I’ve loved both of Stephanie Perkins‘ books, so I’m guessing she probably counts as an auto-buy now.  I enjoy Sarah Dessen’s books though they do come across as a bit same-y after a while, and the one Jennifer Echols book I’ve read, but I don’t think that qualifies them as auto-buys for me.  This is probably the subgenre I read least.

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I think that’s it for romance – how do your auto-buys compare to mine?

A Short Reading Month

Picking up where we left off, here are books I read in August last year.   And I only read four during the ENTIRE month.  Huh.  It also looks to have been a bit of a romance month.

As always, reviews were posted on Goodreads originally, but with additional comments in italics this time around.

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Regency StingRegency Sting by Elizabeth Mansfield (regency romance)

My rating: 3 of 5 stars

I really like Elizabeth Mansfield’s historicals – she gives good romance within the length constraints dictated by categories. This was a traditional regency with an American heir being the main plot point. It was a decent read – I liked the relationship between the h/h and how the story eventually played out. Yes, it was a bit predictable and the secondary romance didn’t do anything for me, but overall, I enjoyed this.

And the rating of three stars probably holds true, i.e. I liked.  Or in other words, I enjoyed it while I was reading it, but only have a vague memory of the plot and characters eight months later.

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Just Like Heaven (Smythe-Smith Quartet #1)Just Like Heaven by Julia Quinn (historical romance)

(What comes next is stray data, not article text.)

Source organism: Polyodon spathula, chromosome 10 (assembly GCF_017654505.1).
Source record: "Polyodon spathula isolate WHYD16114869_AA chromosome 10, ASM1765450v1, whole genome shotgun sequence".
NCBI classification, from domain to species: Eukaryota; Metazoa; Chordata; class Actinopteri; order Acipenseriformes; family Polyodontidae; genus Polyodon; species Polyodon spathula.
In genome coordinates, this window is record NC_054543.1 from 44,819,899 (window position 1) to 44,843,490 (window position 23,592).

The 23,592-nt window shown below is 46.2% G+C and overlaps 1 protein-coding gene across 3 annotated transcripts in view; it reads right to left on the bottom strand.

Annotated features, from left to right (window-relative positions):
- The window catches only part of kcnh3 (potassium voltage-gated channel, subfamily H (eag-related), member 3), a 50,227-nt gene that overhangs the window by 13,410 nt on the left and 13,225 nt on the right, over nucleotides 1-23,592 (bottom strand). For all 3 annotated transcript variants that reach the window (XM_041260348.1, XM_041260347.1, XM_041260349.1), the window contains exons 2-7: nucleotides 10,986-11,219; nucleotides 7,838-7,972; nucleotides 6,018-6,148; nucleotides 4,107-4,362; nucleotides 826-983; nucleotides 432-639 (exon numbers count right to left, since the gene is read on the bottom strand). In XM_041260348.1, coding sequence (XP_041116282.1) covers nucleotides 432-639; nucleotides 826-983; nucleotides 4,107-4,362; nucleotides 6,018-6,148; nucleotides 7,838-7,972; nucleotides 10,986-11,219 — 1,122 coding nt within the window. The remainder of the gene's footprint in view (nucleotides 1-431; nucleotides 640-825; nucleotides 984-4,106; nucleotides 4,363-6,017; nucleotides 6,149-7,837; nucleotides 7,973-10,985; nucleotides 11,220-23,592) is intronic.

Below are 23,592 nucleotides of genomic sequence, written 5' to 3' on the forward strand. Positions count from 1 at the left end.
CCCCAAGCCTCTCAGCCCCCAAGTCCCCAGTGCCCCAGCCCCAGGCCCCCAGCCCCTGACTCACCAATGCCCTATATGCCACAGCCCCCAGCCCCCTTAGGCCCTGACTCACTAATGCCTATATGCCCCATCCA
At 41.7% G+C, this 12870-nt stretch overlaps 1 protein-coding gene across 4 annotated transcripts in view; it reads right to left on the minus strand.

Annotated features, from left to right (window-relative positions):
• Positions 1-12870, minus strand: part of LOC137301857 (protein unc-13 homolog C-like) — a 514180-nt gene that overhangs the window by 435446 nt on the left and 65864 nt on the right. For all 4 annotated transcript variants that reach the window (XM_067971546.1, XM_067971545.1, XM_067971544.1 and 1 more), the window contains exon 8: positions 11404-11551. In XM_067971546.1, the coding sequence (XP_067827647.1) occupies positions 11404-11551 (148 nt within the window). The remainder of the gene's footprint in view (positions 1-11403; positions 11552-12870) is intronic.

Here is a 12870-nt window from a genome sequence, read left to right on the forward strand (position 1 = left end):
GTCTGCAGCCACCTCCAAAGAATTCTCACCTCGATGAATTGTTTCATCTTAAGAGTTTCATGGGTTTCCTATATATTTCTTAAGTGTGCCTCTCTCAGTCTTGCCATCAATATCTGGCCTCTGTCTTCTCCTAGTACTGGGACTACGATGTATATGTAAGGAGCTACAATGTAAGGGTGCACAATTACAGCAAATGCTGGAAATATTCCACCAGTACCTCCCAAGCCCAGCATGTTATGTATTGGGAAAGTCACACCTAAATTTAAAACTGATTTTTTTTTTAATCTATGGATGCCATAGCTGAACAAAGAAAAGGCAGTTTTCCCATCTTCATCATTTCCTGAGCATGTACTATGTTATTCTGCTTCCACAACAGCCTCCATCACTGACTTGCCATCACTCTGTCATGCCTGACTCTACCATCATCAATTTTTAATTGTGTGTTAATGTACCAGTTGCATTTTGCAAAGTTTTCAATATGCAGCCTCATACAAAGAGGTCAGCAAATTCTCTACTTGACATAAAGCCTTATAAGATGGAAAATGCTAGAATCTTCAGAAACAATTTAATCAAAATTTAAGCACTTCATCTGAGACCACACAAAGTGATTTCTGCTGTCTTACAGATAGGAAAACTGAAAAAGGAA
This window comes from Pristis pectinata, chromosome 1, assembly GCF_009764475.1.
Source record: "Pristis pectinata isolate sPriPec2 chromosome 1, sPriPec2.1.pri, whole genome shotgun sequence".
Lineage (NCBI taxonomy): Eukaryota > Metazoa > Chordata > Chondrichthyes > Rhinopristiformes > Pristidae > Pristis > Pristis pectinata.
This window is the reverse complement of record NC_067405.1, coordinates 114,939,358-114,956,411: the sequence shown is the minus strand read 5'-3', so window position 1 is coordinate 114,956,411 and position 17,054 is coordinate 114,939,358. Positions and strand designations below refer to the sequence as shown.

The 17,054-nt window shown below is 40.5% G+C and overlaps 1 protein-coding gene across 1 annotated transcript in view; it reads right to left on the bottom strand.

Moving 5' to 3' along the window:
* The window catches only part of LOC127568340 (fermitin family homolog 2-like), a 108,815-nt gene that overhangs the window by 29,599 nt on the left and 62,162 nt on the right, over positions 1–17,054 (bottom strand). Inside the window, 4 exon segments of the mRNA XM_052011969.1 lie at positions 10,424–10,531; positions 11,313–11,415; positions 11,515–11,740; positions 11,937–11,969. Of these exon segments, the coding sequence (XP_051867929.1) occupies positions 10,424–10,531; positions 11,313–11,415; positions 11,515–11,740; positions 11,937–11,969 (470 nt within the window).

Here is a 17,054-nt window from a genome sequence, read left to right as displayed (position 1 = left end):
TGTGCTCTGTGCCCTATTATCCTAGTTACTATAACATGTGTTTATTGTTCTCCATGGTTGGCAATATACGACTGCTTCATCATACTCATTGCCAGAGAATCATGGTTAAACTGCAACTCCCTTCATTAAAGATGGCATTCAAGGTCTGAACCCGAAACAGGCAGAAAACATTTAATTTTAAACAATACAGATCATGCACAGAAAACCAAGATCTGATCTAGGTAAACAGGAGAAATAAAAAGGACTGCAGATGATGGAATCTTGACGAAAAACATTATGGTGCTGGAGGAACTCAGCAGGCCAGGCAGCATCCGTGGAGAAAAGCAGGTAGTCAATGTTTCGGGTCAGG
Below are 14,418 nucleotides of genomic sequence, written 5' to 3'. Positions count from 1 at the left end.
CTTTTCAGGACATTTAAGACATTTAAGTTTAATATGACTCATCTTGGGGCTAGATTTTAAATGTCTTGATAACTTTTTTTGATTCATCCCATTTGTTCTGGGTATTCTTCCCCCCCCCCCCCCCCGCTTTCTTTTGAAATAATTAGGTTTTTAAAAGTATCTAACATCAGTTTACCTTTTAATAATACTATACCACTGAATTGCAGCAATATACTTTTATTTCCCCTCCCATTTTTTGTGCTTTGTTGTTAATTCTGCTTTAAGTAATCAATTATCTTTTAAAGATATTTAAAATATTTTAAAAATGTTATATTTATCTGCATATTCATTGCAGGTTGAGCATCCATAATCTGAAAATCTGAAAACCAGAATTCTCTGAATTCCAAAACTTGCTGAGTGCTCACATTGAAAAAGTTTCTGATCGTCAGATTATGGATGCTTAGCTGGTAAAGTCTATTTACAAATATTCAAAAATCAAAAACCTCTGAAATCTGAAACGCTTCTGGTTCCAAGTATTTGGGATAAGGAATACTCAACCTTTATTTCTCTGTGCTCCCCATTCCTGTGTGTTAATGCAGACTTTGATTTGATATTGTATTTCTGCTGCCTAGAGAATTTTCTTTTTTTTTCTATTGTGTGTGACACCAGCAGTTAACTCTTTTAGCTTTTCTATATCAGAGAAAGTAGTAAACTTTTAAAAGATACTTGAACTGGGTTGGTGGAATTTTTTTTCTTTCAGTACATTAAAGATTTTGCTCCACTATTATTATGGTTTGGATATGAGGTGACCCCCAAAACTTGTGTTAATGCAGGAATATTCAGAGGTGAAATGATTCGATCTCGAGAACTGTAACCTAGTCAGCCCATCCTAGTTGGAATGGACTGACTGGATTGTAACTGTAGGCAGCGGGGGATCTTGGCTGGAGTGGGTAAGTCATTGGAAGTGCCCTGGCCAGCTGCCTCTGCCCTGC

My rating: 3 of 5 stars

Well, it’s a Julia Quinn so it has to be a fun read – it delivered on that front, her trademark Quinn humour made me smile. I liked revisiting the Bridgertons (it’s been too long!) and loved seeing the Smythe-Smiths from another angle. However, I struggled somewhat trying to remember the h/h a couple of weeks later. Fun and frothy, but not necessarily memorable.

Julia Quinn is still an auto-buy author for me, but I don’t rush out to buy her books on the first day of release any more.  Her Bridgerton books are still my favourites. 

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Life Lessons (Life Lessons, #1)Life Lessons by Kaje Harper (m/m romance)

My rating: 3 of 5 stars

A slightly convoluted murder mystery with a rather unbelievable villain. However, while the story started slowly, it built up to an ending that had me buying the next book, Breaking Cover, to find out what happens next.

This was my first Kaje Harper, and I suspect I picked this up based on a rec on a review site somewhere.  I liked it, but it was the second book (below) that sealed the deal.

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Breaking Cover (Life Lessons, #2)Breaking Cover by Kaje Harper (m/m romance)

My rating: 3 of 5 stars

The setup reminded me slightly of Josh Lanyon‘s Adrien English series – and comparisons against the AE series always leave the other books looking slightly lacking. Having said that, I thought the suspense was balanced well against the romance elements in this book. Generally, the relationship was more angst-y than the prequel Life Lessons, which is always a plus for me!

I did like this book, and have added Kaje Harper to my list of authors to read.

I think there’ll be another book in this series coming out soon – I hope so, as this is shaping up to be a good romantic suspense type of series.  Then again, my weak spot is relationships that develop over the course of several books, as opposed to insta-love + HEA in one book.

Books for May

I can’t believe it’s May already – on the other hand, yay for the May releases finally arriving!

Ilona Andrews“Magic Slays” (urban fantasy): Well.  Insert inarticulate gurgling noises here.  Yeah, I’m madly excited about this one, could you tell?  I love this UF series, it’s up there with hmmm… Seanan McGuire‘s Toby Daye and Patricia Briggs‘ Mercy Thompson and Alpha & Omega books for me.  Have you read the Curran POV for the last scenes in “Magic Bleeds” on the authors’ blog, by the way?  It’s whetted my appetite very nicely for this.

Blurb:

Plagued by a war between magic and technology, Atlanta has never been so deadly. Good thing Kate Daniels is on the job.